Please welcome today our special guest blogger author Melissa Bourbon Ramirez! Take it, Melissa!
It wasnʼt until about two years ago, when I was writing the first book in a new cozy mystery series, that I began to think of my muse, or muses as the case may be, as something really tangible that I could summon at will, or that would betray me by being absent when I needed her/them most. In fact, I canʼt say that I thought about my muses --because as Iʼm writing this, Iʼve had an epiphany and do believe that I have more than one-- much at all.
But theyʼve shown their true colors. Iʼd begun to think of them as fickle girls, but Iʼve changed my tune. Iʼll never look at them in quite the same way or take for granted the beauty of having them on the job, fully engaged in my creative process, or the power of their insight.
I have new respect for my muses and what they offer through song, practice, and memory.
It often takes a big shake up and the absence of something to really appreciate what you have. Thatʼs how it happened for me. You know what they say about absence making the heart grow fonder and all that? It worked. They left, I was melancholy, and they returned with a new light for me to follow.
How very poetic, I know.
Iʼm not a metaphysical girl. My feet are firmly planted on the ground. Let me be clear, I donʼt, like, sit around thinking about cliches and how they apply to my life. But cliches are cliches because there is truth in them and sometimes that truth is more palatable when taken in a pithy dose. The absence of my muses is what helped me recognize them in the first place. It also helped me appreciate the creative energy they bring into the my writing equation.
They deserted me several times while I was writing Pleating for Mercy, but it was through that desertion that I came to appreciate what they are to me and what they do. I can pinpoint exactly when they left, almost down to the very minute. My creativity had dried up. I had writerʼs block. I was panicking, thinking Iʼd never finish this book, and if I did, it would suck.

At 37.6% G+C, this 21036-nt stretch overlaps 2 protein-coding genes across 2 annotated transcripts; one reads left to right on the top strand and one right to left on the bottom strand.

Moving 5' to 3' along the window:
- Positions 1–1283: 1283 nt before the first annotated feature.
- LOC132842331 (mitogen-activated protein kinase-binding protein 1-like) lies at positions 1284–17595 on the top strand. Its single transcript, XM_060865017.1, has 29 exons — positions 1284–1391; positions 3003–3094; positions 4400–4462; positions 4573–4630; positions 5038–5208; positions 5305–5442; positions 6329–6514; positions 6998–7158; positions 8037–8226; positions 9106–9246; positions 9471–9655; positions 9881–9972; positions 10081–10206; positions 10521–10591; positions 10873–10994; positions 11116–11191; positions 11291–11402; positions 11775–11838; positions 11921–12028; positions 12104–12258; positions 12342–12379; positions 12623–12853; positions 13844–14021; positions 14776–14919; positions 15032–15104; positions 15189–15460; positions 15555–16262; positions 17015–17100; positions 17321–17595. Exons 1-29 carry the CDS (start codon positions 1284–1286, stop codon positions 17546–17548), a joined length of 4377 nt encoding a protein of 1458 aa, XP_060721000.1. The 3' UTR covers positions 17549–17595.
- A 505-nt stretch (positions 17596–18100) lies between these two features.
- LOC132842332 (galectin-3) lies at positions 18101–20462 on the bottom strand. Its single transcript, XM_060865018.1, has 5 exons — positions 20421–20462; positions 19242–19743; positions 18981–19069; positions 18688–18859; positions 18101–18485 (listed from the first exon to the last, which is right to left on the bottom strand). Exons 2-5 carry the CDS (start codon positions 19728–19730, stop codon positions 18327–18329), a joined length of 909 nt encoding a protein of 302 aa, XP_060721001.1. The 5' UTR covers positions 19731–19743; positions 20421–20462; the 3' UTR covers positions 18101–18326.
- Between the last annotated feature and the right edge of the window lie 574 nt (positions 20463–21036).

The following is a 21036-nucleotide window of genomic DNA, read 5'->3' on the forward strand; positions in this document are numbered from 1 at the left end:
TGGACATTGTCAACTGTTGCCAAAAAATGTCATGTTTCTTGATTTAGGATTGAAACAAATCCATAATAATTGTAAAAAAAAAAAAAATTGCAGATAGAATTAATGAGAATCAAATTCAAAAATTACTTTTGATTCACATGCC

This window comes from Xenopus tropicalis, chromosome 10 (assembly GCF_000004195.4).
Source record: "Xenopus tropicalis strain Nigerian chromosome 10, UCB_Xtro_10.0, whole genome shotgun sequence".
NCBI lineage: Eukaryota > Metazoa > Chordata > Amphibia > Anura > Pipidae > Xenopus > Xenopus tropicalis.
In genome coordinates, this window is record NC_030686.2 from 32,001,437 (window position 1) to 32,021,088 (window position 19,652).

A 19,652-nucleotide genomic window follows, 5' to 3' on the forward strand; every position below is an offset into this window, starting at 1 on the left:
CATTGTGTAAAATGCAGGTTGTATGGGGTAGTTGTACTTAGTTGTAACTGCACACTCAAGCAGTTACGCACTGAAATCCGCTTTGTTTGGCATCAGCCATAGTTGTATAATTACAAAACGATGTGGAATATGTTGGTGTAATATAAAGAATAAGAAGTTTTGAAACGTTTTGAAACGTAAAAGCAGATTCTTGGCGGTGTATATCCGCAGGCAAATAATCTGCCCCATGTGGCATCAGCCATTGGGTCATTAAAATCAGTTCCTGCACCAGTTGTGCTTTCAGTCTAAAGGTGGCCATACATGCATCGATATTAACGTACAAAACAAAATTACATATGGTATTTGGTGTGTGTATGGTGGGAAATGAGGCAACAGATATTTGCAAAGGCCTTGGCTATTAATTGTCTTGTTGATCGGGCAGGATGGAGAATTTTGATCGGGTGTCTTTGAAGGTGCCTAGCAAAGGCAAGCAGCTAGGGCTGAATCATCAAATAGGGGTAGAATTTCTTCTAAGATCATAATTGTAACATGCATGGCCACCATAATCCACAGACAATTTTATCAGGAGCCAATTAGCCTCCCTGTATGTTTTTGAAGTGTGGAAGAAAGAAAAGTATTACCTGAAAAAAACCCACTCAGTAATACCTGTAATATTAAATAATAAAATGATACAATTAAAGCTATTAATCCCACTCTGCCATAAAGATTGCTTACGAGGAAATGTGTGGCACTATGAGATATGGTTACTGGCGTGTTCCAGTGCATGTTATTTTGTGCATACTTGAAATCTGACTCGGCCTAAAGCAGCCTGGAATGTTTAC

But I can also look back and see when them returning--after Iʼd taken much needed time away from my project, had recharged, and had allowed my mind to open up, let fresh idea in, and see things in a new way.
When I was writing Curse of Passion, my muses were right there by my side, giving me clues about where to go next, or how to resolve a scene. The climax, for example, came to me as I happened upon a picture of several pairs of shoes lined up against a wall. Voila! The climax of the book (at a cabin at the river) began to take form, and those shoes… the shoes of the dead women, played an integral part.
Muses at work!
What I realized was that when I’m stuck, those clever girls don’t abandon me. I temporarily shut them out. If I’m on overlaod and completely unable to feel their creative energy flow into me, that’s that. When this happens, they go away and I stay stuck. But if I let them, they step aside and lead me away from my writing and back into reality where I can and do regain perspective on my characters and plot by doing the opposite of what I always think I should do. I always think I should keep going, push through the writing pain, persevere and give myself permission to write crap and revise later (which I do whether I give myself permission or not). I never think that stopping and taking precious time away from my writing is the answer.
But it is! Iʼve completely changed my thought process on this idea and itʼs been so freeing. If only Iʼd listened to the girls in my head sooner I might have staved off some gray hairs and wrinkles and the divot in my forehead from banging it against the wall.
Better late than never, right?
So my muses, yet to be named (though Lola, Harlow, Delaney and Johanna come to mind), are alive and well, ever-present, and an important part of my creativity. Thank God I realized it!
ABOUT CURSE OF PASSION~
The ghost of la Llorona is said to haunt the riverbanks, always searching for her drowned child. She also haunts high school teacher Johanna Rios, whose own mother believed so deeply in the legend she tried to drown her daughters. And now the ghost has become real, a young woman murdered,
and the safe world Jo created is falling apart.
Since returning home from his last tour of duty to become a school principal, Ray Vargas has fought his attraction for his employee, the sensual woman who’d once been the girl next door. But the Llorona Killer will not stop until he claims his final victim—Johanna—and Ray will do anything to protect the woman he’s come to love.
With a serial killer out to prove the curse is real, will Ray and Johanna’s future be drowned in the ghostly waters of the past? Or will the power of their love give them the strength to stop a killer…and heal their wounded hearts.
Johanna paced and turned toward him, but still hadn’t noticed Ray in the doorway. He catalogued her features. She was thirty-two, with honey-colored skin, cheekbones that gave her an exotic look, long, dark hair…